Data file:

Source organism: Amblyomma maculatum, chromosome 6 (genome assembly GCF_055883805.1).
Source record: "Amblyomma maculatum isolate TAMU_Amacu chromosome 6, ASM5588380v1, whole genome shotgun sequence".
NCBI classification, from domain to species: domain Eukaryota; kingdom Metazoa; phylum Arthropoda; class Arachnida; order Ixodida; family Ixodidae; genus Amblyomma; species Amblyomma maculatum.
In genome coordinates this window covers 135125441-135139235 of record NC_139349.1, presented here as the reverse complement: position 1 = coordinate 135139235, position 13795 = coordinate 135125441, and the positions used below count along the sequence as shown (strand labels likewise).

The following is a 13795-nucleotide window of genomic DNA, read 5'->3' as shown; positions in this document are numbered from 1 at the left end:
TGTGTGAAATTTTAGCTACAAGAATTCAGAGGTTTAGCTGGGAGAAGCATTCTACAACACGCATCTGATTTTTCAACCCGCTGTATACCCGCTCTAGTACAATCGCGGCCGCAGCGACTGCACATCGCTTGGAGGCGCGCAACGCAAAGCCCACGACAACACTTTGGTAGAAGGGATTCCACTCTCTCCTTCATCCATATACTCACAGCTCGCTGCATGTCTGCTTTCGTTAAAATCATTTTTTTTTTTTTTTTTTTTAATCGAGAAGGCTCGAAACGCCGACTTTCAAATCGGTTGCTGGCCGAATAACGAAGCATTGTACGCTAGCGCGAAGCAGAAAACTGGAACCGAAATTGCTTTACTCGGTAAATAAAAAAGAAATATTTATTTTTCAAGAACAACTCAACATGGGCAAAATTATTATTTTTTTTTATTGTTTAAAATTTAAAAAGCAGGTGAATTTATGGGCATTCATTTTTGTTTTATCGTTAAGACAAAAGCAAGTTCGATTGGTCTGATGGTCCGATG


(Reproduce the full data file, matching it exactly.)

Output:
Source organism: Amblyomma maculatum, chromosome 6 (genome assembly GCF_055883805.1).
Source record: "Amblyomma maculatum isolate TAMU_Amacu chromosome 6, ASM5588380v1, whole genome shotgun sequence".
NCBI classification, from domain to species: domain Eukaryota; kingdom Metazoa; phylum Arthropoda; class Arachnida; order Ixodida; family Ixodidae; genus Amblyomma; species Amblyomma maculatum.
In genome coordinates this window covers 135125441-135139235 of record NC_139349.1, presented here as the reverse complement: position 1 = coordinate 135139235, position 13795 = coordinate 135125441, and the positions used below count along the sequence as shown (strand labels likewise).

The following is a 13795-nucleotide window of genomic DNA, read 5'->3' as shown; positions in this document are numbered from 1 at the left end:
TGTGTGAAATTTTAGCTACAAGAATTCAGAGGTTTAGCTGGGAGAAGCATTCTACAACACGCATCTGATTTTTCAACCCGCTGTATACCCGCTCTAGTACAATCGCGGCCGCAGCGACTGCACATCGCTTGGAGGCGCGCAACGCAAAGCCCACGACAACACTTTGGTAGAAGGGATTCCACTCTCTCCTTCATCCATATACTCACAGCTCGCTGCATGTCTGCTTTCGTTAAAATCATTTTTTTTTTTTTTTTTTTTAATCGAGAAGGCTCGAAACGCCGACTTTCAAATCGGTTGCTGGCCGAATAACGAAGCATTGTACGCTAGCGCGAAGCAGAAAACTGGAACCGAAATTGCTTTACTCGGTAAATAAAAAAGAAATATTTATTTTTCAAGAACAACTCAACATGGGCAAAATTATTATTTTTTTTTATTGTTTAAAATTTAAAAAGCAGGTGAATTTATGGGCATTCATTTTTGTTTTATCGTTAAGACAAAAGCAAGTTCGATTGGTCTGATGGTCCGATG